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Complex numbers equation

  1. Sep 8, 2016 #1
    1. The problem statement, all variables and given/known data upload_2016-9-8_16-17-44.png ask to find all the values in z to the equation to be true


    2. Relevant equations
    upload_2016-9-8_16-18-18.png



    3. The attempt at a solution
    upload_2016-9-8_20-32-49.png
    this is my atemp of solution i dont know what else do, because the problem ask for z values
    well i must add that i am thinking about x=0 and y= pi/2 will solve the equation but i dont know if i am right
     

    Attached Files:

  2. jcsd
  3. Sep 8, 2016 #2

    Dr Transport

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    What values of [itex] x [/itex] and [itex]y[/itex] could you come up with? Think about it systematically, [itex] x[/itex] first, do you have an exponential on the right hand side?
     
  4. Sep 8, 2016 #3
    nope i dont have and exp in the right hand side
     
  5. Sep 8, 2016 #4

    fresh_42

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    What can you say about ##x## and ##y## if you know that ##e^{4x} \cdot (\cos (4y)+ i \cdot \sin (4y)) = i##?
     
  6. Sep 8, 2016 #5
    i can say, i need the exp to become 1, and i need the cos4y to become o also i need the sin(4y) become 1 to the equation be true, so i am thinking in x=0 and y=pi/8
     
  7. Sep 8, 2016 #6

    Dr Transport

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    Sounds right......just think methodically about the problem, the solution will drop on out for you.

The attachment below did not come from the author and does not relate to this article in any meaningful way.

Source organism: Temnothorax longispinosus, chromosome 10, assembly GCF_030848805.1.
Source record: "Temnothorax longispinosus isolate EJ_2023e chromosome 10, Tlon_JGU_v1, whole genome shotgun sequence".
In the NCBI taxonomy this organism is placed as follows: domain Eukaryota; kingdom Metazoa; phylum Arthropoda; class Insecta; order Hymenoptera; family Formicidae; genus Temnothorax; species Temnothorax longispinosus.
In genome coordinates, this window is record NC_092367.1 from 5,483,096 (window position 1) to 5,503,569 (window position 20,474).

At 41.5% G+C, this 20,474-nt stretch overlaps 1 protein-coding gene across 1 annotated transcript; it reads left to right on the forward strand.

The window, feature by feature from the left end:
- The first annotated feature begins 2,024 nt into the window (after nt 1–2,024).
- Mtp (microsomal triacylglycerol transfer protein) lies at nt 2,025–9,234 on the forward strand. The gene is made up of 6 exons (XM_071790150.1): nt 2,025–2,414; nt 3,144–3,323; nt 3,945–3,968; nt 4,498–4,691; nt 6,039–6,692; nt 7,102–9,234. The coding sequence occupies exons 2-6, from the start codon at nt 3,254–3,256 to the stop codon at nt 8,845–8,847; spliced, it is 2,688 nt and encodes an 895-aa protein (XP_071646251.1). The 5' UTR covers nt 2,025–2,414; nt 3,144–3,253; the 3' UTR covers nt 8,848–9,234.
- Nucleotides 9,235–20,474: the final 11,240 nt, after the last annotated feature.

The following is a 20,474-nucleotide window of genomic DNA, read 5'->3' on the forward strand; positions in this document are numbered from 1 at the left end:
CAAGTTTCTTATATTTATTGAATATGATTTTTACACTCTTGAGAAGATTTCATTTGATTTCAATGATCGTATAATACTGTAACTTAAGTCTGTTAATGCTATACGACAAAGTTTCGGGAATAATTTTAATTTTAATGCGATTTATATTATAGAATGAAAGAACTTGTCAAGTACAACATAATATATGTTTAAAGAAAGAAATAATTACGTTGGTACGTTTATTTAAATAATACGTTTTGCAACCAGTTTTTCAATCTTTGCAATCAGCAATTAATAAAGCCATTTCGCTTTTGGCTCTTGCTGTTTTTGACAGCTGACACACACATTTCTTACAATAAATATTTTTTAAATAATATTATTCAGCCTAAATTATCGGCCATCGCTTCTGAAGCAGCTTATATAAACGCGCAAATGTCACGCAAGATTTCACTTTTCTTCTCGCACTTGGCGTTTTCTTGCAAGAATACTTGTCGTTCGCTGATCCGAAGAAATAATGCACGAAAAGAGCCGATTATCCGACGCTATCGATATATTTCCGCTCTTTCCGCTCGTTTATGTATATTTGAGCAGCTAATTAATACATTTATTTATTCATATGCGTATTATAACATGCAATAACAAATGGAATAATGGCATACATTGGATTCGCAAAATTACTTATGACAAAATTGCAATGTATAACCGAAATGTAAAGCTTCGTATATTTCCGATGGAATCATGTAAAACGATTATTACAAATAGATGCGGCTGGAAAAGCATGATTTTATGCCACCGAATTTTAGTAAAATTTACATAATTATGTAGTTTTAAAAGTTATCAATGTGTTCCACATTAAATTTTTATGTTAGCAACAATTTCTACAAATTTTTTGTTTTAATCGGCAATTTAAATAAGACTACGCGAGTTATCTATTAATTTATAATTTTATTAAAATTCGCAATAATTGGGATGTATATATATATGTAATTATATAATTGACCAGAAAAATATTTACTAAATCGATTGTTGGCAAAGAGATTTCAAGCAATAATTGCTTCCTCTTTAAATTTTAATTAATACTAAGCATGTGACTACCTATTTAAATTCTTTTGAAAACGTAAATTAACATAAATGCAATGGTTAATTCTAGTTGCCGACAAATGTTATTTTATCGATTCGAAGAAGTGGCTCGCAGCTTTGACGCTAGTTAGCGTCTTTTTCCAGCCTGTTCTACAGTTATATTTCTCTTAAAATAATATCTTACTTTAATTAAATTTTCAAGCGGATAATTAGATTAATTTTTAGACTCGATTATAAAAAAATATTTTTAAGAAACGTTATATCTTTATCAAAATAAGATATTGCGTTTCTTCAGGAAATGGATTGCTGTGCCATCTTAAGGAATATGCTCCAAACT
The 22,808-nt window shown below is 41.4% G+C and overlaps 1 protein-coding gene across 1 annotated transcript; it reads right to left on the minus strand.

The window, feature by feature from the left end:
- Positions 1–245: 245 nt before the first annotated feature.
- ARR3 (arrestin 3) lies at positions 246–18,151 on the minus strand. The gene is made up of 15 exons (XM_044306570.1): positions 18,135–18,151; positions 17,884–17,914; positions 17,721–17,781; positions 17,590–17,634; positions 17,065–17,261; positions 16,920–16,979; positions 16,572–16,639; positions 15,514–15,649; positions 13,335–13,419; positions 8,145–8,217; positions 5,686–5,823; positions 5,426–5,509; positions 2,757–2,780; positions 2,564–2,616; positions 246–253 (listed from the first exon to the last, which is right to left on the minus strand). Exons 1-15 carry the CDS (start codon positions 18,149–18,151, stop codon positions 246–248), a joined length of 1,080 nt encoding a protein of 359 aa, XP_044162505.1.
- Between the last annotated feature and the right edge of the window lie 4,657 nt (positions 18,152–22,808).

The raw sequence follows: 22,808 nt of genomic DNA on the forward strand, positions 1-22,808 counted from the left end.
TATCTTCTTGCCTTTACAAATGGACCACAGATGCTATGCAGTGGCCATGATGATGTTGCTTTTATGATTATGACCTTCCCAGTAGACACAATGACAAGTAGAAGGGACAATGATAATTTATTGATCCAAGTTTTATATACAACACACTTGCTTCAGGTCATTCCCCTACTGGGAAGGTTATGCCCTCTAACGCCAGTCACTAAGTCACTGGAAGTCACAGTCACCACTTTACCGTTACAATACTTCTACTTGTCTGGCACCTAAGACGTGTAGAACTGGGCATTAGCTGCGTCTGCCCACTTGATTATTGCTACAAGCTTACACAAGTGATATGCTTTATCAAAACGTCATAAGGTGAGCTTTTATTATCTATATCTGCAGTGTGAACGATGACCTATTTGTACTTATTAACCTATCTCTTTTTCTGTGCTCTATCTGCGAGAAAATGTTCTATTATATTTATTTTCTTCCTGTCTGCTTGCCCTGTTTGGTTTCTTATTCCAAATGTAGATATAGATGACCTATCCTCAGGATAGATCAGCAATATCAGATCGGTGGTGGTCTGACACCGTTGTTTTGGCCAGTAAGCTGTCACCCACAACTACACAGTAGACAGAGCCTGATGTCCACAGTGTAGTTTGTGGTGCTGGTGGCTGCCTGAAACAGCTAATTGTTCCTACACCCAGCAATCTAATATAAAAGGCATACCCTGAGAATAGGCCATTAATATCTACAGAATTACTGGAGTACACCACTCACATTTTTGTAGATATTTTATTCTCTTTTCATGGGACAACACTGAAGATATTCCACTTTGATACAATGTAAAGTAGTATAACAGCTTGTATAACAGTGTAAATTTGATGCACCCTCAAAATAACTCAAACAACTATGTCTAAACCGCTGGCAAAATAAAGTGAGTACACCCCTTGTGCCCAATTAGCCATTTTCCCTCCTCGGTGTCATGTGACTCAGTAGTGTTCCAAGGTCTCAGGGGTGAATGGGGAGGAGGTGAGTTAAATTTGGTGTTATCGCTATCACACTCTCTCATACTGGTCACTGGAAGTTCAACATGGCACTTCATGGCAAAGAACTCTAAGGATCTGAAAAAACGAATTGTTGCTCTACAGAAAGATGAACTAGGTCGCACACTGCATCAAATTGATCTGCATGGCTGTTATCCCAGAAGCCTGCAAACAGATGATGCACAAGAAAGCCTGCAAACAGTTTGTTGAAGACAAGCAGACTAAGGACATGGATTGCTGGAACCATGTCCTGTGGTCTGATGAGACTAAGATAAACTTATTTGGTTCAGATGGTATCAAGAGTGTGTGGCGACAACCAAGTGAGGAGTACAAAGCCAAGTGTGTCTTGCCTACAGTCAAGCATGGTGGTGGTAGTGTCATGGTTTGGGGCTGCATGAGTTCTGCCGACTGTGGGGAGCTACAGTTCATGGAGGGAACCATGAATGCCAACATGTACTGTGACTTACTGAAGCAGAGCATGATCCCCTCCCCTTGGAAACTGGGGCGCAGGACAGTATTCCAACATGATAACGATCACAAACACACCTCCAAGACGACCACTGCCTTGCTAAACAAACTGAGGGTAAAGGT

8. Sep 8, 2016 #7
    tell me please why i am wrong, or exactly what do you mean about methodically
     
  9. Sep 8, 2016 #8

    fresh_42

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    Is this the only solution?
     
  10. Sep 8, 2016 #9
    well that is a good question, i dont know, is there a method to find out if this is the only solution?, i am taking this aproach by the eye method
    z=0+pi/8
     
  11. Sep 8, 2016 #10

    Dr Transport

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    No, [itex]y = \pi / 8 \pm 2\pi[/itex] are all the solutions.... Graph it out and you'll see the other solutions
     
  12. Sep 8, 2016 #11
    i guess the other solution will be -15pi/8?
     
  13. Sep 8, 2016 #12
    well the graph says that e^4z=i and z=(1/8)i(4piN+pi) nEz but i dont know what that means or how to manueally get there
     
  14. Sep 8, 2016 #13

    fresh_42

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    Formally you have ##e^{x} \cdot (\cos (4y)+ i \cdot \sin (4y)) = |i| \cdot (a+ib)##. (The coefficient ##4## at the ##x## isn't really needed.)
    Therefore you have the equations ##1= |i| =e^x ## and ##0 = a = \cos (4y)## and ##1 = b = \sin (4y)## by simply comparing the three terms "length", "real part" and "imaginary part" which you found "by eye". This gave you ##x=0## and ##y=\frac{1}{8} \pi##.
    But ##\cos## and ##\sin## are repeating their values.
     
  15. Sep 8, 2016 #14
    do you mean the natural cicles of sin and cos? i dont get it very clearly
     
  16. Sep 8, 2016 #15

    fresh_42

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    Yes exactly. Every full circle (##2 \pi##) you'll get the same values ##\sin (4y) = 1## and ##\cos (4y) = 0## again. So all ##\frac{1}{8} \pi + 2k\pi \; (k\in \mathbb{Z})## are solutions, which means that every full circle (backwards or forwards) you return to the point ##i = (0,i)## again.

    This is important! Because it shows you, that the complex exponential function (and the logarithms, too) behave differently compared with the real exponential function. They are not unique anymore! Solutions without repetitions are called principal.
     
  17. Sep 8, 2016 #16
    oh thanks i am a beginner in the complex variable and have many doubs about how its behave, many thanks, so this must have infinite ciclical solutions?
     
  18. Sep 8, 2016 #17

    SammyS

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    Actually you need ##\ 4y = \pi / 2 \,,\ ## but then you can add (integer) multiples of 2π to this.

    So you then have: ##\ 4y = \frac \pi 2 +2\pi k \,.\ ## Now divide by 4
     
  19. Sep 8, 2016 #18

    fresh_42

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    Oops.
     
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